Chemicals are used in the treatment process because they are considered more effective than other methods of removing contaminants. They also have a higher success rate than other techniques when it comes to removing pathogens from drinking water. The use of chemicals has been proven to be safe for humans and animals as long as they are used in accordance with guidelines set by the EPA and FDA. We’ll touch a little more on this in the next section. 

The Benefits of Water Treatment

While all municipal water supplies pass through a standard treatment process, the water at your business may undergo different levels of treatment depending on where your water comes from. For example, surface water needs a higher level of coagulation, sedimentation, and filtration than groundwater because water taken from lakes, rivers, and streams is likelier to contain more sediment and higher levels of contaminants than naturally-filtered groundwater.

Hydration fuels productivity, therefore, employees must have access to safe drinking water. The Occupational Safety and Health Administration enforces this vital requirement. Ensuring workplace water safety is a highly important task, and for the most part, we can deem tap water safe enough to drink. Every water supply requires disinfection to guarantee its quality. Typically, the treatment process uses chlorination, chloramines, ozone, or ultraviolet light to disinfect.

While 64% of US community water treatment systems use chlorine as a disinfectant to remove pathogens, a sometimes off-putting taste and increased risk of cancer may prevent employees from drinking chlorine-treated water. Ozonation can also be used to remove pathogens from the treated water supply. However, chlorine is still required as ozone cannot keep a supply contaminant-free once it has left the treatment plant. This is why it can be beneficial to complete the ozonation stage directly. 

So, what’s the healthiest way to treat water? Let’s take a closer look. 

Is Water Treatment Always Successful?

Despite the standards and rigorous supervision, water treatment isn’t always effective. In 2022, Jackson Mississippi’s water crisis got so bad that citizens couldn’t flush their toilets and the city temporarily ran out of bottled water. According to CNN, years of water system issues finally led to the failure of their entire water treatment system after being hit with heavy rainfall. Many compared the issue to that which happened in Flint, Michigan when lead-contaminated water led to a water crisis in 2014. 

Perfluoroalkyl and perfluoroalkyl substances (PFAS) or “forever chemicals” have become an increasing concern in workplaces across the country. Many industries use PFAS on a daily basis, which might affect our drinking water more than we considered in the past. There are actually almost 11,000 PFAS in constant use, and much cannot be removed from the city’s treatment process alone.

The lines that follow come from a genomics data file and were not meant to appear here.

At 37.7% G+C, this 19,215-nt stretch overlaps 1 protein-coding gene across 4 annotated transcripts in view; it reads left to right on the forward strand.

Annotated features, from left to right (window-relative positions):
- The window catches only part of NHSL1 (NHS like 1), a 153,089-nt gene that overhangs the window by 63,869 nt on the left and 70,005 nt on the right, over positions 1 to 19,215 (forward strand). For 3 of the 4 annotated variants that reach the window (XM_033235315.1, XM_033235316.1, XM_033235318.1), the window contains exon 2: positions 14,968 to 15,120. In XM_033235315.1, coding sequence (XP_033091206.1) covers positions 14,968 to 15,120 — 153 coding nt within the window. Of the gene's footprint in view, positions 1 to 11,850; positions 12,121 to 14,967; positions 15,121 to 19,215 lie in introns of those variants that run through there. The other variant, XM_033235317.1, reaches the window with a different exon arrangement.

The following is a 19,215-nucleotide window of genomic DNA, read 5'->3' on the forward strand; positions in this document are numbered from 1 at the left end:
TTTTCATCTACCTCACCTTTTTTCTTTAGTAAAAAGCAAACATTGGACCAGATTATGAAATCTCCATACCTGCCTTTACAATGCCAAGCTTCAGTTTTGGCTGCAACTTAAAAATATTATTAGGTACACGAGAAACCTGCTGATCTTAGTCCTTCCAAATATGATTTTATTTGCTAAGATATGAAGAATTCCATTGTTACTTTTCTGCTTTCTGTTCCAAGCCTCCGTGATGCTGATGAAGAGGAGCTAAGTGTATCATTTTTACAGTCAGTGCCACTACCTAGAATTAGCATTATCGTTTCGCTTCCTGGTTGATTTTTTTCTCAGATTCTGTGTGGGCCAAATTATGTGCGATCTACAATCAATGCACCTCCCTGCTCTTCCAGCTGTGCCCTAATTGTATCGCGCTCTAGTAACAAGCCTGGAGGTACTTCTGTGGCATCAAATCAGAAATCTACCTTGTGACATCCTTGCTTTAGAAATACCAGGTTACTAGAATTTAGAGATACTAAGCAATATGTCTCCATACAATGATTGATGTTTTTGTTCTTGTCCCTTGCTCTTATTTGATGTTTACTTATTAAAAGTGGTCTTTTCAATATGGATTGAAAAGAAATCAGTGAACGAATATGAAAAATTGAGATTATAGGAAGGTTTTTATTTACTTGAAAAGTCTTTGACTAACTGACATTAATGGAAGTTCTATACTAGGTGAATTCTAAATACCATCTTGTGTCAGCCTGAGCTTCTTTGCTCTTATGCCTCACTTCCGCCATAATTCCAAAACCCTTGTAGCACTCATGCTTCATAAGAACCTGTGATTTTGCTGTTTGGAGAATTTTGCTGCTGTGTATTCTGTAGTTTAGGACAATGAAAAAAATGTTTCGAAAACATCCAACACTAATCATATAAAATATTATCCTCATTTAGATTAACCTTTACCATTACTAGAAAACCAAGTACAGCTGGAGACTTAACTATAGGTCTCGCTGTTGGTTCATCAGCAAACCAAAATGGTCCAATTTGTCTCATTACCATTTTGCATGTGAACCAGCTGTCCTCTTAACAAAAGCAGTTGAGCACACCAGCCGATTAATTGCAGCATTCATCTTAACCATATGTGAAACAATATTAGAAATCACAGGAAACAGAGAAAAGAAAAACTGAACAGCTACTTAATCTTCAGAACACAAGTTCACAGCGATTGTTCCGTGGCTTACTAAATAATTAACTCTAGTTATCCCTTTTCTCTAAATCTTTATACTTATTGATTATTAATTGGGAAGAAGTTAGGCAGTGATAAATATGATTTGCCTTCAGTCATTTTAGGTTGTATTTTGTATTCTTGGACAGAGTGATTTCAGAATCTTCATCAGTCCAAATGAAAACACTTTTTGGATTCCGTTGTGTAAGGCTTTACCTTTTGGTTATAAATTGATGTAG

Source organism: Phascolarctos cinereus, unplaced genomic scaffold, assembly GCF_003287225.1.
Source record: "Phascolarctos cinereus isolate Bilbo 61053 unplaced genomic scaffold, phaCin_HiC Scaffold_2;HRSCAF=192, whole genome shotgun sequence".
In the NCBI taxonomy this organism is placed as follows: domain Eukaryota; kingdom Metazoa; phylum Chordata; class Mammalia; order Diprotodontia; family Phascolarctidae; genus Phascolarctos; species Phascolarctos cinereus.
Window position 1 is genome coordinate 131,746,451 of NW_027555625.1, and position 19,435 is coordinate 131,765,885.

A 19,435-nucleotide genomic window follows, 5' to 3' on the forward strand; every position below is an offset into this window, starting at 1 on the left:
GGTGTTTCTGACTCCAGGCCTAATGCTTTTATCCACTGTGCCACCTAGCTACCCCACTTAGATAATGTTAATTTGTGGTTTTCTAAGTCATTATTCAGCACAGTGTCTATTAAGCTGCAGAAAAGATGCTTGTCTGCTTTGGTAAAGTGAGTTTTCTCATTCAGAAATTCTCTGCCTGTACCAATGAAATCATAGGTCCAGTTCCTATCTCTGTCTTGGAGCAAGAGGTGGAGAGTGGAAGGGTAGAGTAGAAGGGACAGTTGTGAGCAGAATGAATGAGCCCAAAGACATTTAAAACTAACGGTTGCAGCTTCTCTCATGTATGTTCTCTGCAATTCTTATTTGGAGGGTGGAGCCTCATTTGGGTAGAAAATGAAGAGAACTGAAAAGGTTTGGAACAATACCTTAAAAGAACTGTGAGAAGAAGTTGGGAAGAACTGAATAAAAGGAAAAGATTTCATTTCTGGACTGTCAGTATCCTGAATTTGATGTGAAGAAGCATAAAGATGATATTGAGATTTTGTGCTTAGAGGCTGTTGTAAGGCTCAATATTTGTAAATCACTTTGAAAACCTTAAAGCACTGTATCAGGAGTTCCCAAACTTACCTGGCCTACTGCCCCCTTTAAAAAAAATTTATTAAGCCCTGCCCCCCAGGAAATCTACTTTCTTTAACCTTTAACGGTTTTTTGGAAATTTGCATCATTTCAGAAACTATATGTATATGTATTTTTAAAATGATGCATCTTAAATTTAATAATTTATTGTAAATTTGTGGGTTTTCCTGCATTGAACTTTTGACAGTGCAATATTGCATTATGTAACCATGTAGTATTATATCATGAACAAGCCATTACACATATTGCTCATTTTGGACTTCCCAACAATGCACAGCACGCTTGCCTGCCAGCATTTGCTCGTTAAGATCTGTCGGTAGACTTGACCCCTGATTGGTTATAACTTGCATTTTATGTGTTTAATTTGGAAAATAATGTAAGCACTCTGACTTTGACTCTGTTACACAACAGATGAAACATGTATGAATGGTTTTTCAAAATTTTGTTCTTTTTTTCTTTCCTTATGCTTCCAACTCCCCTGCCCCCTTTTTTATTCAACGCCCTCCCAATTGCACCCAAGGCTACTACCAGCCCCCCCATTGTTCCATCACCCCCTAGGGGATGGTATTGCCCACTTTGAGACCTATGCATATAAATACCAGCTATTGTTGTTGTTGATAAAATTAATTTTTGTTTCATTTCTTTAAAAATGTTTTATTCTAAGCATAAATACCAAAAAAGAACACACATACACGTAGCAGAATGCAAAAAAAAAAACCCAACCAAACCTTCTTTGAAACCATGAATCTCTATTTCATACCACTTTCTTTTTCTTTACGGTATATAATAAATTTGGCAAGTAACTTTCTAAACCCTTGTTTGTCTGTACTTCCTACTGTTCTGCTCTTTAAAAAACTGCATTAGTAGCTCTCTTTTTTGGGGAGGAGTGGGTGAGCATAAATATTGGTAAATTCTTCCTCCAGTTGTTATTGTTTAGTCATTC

Other common drinking water toxins, like lead, continue to be a popular reason why many choose to filter their water prior to consumption. As infrastructure continues to age in America, the threat of lead contamination or even poisoning is increasingly high. When ingested in large amounts, lead can cause a myriad of chronic health problems or even death. 

Quench Water Dispensers Provides Clean, Safe Drinking Water

There’s only one way to ensure your water supply is entirely safe — that is to install an advanced water filtration system where your employees fill their glass. The advantages of a well-hydrated, healthy, productive work team are worth the investment.

A Quench water dispenser uses an array of technologies to ensure your water supply is clean, starting with quenchWATER+ filtration technology that reduces chlorine, lead, pesticides, and organic matter through multiple filtering processes, including sentiment, pre-carbon, reverse osmosis, and polishing.

Water treatment is an important step in maintaining a healthy and safe environment for employees. There are many benefits to having a water treatment system installed in the workplace. These include:

  • Reducing the risk of contamination due to bacteria, viruses, and other microorganisms
  • Increasing productivity by reducing fatigue and discomfort
  • Improving employee morale by providing fresh-tasting drinking water
  • Lowering maintenance costs with an increased lifespan of your equipment

Guarantee that your workforce’s water supply is free from harmful levels of contaminants. Contact Quench USA, and our expert customer service agents will recommend the countertop or freestanding bottleless water dispenser to protect your office. 

Get a free quote on any of Quench’s bottleless water filtration systems today!